When there are disputes inter se parties, which could not be resolved through conciliation, are required to be resolved through arbitration: High Court of Delhi

Disputes inter se parties, which could not be resolved through conciliation, are required to be resolved through arbitration as upheld by the Hon’ble High Court of Delhi through the learned bench lead by Justice Suresh Kumar Kait in the case of Montecarlo Limited v. Regal Emporia Infratech Pvt Ltd (ARB.P. 787/2021).

The brief facts of the case are that the respondent had invited tender for erection, construction, execution and completion of relating to Civil & structural work for project known as “Regal Emporia” and petitioner, having substantial experience in this field, approached respondent for the said project. Respondent vide Letter of Intent awarded the said work to petitioner and so, the parties entered into an agreement dated 07.04.2015. The execution of work commenced on 10.04.2015, which was to be completed on 10.04.2018. According to petitioner, it suffered various losses due to the lapses on the part of respondent like delay in handing over of the drawings, payments etc. and also due to situation beyond the control of the petitioner like Covid pandemic. Therefore, petitioner sent an email to the respondent seeking extension for completion of project which was granted and the date of completion was extended to 05.04.2021. Petitioner issued a notice of dispute dated 30.03.2021 regarding the underutilized claim amounting to Rs.41,03,45,815.15/- for a period of July 2016 till March 2021. Once again, petitioner sought extension of time for completion of the project till 03.08.2021 citing reasons for Force Majeure, however, respondent refused to grant any further extension and also referred to Clause 20 (b) and 20 (c) of the Contract Agreement, which provides for termination of Contract Agreement by giving 30 days’ time in writing. Thereafter, petitioner requested respondent to clear all dues and reimburse the claims. The stand of petitioner is that since respondent is an interested party, against which petitioner has raised claims, therefore, respondent has no right to propose or appoint the Arbitrator.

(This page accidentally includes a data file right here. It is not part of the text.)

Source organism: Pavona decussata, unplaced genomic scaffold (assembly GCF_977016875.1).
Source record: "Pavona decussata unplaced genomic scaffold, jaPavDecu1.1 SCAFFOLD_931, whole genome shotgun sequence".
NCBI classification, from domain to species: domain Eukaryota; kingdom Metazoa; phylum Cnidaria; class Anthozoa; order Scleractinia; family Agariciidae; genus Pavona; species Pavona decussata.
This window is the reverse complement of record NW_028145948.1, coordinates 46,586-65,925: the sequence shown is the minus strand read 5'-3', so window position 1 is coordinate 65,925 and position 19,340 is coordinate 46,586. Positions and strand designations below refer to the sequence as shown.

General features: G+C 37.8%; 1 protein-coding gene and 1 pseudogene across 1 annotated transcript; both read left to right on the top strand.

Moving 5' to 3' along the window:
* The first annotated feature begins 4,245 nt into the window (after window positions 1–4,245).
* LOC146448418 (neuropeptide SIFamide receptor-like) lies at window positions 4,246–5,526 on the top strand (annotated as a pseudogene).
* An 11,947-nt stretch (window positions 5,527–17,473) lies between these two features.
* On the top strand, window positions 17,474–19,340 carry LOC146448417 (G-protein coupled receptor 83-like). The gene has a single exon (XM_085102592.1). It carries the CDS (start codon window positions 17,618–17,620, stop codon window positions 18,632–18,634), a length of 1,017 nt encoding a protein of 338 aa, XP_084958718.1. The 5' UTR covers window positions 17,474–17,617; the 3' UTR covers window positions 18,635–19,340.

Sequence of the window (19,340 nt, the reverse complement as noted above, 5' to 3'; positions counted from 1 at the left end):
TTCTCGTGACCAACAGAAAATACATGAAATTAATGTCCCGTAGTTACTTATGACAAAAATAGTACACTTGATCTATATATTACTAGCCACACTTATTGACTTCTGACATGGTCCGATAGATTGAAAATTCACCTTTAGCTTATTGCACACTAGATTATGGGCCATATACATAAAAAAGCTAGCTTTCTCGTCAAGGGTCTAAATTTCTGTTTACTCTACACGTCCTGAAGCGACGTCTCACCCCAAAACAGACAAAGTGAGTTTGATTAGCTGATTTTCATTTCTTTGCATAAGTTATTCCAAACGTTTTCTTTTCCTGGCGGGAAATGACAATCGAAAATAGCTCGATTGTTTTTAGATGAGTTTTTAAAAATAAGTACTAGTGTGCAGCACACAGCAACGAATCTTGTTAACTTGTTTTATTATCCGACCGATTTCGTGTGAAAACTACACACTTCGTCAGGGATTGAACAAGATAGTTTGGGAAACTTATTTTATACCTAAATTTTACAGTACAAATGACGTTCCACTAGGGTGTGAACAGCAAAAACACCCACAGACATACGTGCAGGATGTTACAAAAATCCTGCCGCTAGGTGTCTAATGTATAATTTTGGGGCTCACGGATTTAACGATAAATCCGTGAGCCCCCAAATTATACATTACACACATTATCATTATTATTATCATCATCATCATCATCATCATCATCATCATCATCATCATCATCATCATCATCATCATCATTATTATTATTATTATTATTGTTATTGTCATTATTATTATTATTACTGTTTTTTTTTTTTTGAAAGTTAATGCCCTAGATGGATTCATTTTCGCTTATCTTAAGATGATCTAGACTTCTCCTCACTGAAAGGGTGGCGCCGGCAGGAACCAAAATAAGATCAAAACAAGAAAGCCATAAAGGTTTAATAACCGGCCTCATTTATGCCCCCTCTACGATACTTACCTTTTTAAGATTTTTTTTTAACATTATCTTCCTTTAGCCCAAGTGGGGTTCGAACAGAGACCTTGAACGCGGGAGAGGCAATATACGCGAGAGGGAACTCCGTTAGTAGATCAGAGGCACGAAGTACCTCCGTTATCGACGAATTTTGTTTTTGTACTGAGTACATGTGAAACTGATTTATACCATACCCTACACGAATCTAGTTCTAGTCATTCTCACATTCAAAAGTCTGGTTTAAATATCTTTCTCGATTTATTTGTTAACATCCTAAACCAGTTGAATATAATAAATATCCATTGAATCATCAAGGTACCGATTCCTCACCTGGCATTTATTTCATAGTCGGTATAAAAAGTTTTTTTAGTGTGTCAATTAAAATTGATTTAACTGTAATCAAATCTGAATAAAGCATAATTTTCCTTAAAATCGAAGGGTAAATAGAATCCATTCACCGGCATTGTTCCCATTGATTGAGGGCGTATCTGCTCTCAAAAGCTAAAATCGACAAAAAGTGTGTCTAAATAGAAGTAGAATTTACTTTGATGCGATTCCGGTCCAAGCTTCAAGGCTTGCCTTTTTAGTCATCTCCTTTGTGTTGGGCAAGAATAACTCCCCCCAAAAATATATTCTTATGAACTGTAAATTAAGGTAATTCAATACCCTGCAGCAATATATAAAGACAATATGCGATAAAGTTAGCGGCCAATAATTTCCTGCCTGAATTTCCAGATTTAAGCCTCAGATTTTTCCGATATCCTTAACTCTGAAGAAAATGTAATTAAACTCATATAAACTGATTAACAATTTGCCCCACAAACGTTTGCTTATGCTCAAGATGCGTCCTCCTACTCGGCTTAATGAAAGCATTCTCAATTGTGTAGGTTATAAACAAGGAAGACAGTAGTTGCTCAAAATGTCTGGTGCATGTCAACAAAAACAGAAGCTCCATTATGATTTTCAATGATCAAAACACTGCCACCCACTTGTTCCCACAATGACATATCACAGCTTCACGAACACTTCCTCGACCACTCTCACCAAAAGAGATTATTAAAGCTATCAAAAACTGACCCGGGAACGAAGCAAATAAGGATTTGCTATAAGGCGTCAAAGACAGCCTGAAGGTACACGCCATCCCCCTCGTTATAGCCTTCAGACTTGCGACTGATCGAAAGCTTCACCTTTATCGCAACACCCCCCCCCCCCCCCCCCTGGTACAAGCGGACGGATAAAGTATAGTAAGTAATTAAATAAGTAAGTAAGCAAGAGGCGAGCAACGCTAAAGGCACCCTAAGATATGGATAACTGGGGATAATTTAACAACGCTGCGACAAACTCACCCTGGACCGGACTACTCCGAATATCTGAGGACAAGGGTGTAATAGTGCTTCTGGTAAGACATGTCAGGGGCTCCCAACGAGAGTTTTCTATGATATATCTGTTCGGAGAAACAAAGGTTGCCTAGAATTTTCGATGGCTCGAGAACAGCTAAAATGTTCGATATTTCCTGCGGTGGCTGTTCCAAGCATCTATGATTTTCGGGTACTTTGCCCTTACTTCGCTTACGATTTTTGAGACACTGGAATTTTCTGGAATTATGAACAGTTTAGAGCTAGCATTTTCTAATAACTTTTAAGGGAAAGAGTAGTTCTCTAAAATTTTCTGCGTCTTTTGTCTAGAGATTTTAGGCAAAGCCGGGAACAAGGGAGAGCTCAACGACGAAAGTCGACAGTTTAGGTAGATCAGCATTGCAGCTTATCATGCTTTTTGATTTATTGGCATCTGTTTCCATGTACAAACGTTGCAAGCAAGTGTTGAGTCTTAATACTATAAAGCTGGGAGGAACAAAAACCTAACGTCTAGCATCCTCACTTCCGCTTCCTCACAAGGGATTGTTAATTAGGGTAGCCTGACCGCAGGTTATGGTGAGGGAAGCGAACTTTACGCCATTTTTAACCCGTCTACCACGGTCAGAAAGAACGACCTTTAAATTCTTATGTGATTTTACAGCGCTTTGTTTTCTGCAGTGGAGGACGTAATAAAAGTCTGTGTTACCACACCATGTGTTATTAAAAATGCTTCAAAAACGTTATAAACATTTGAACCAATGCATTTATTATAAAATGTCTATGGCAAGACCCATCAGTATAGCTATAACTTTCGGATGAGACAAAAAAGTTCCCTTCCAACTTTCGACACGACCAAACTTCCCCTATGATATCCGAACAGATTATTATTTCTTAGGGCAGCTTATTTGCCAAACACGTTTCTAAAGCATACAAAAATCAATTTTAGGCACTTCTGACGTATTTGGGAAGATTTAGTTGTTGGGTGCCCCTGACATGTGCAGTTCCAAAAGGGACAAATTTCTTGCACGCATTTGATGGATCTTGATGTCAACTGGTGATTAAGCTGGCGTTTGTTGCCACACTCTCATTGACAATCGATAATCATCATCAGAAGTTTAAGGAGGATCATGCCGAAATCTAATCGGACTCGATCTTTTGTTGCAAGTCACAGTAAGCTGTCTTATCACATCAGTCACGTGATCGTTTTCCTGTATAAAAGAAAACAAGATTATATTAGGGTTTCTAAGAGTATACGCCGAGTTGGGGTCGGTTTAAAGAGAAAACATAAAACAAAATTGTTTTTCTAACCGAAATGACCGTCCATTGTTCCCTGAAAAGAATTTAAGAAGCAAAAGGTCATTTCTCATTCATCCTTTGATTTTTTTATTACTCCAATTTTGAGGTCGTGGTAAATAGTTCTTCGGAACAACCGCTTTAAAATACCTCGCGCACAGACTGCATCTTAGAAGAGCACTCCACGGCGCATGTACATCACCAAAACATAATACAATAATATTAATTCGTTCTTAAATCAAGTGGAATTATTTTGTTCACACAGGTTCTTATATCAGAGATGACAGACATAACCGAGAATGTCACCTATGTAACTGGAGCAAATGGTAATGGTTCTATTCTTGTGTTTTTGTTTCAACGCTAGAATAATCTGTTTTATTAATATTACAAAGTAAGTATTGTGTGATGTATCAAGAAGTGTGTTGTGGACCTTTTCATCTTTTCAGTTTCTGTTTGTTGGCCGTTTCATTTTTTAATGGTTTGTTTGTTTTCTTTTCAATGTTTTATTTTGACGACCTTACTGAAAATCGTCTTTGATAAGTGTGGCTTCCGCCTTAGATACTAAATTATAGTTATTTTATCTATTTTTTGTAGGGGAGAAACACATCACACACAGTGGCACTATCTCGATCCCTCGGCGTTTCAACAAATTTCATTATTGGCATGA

Learned counsel appearing on behalf of respondent disputed the claims raised by the petitioner, however, very fairly conceded that the disputes inter se parties can be resolved through arbitration and prayed this Court that this Court may appoint sole Arbitrator.

After hearing the submissions advanced by both the sides, the Hon’ble High Court held, “Concurring with the decision in Perkins Eastman, the present petition is allowed. Accordingly, Mr. Justice (retd.) A. Ramalingeswara Rao is appointed sole Arbitrator to adjudicate the disputes between the parties. The learned Arbitrator shall ensure compliance of Section 12 of Arbitration and Conciliation Act, 1996 before commencing the arbitration.”

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Judgment reviewed by Vandana Ragwani

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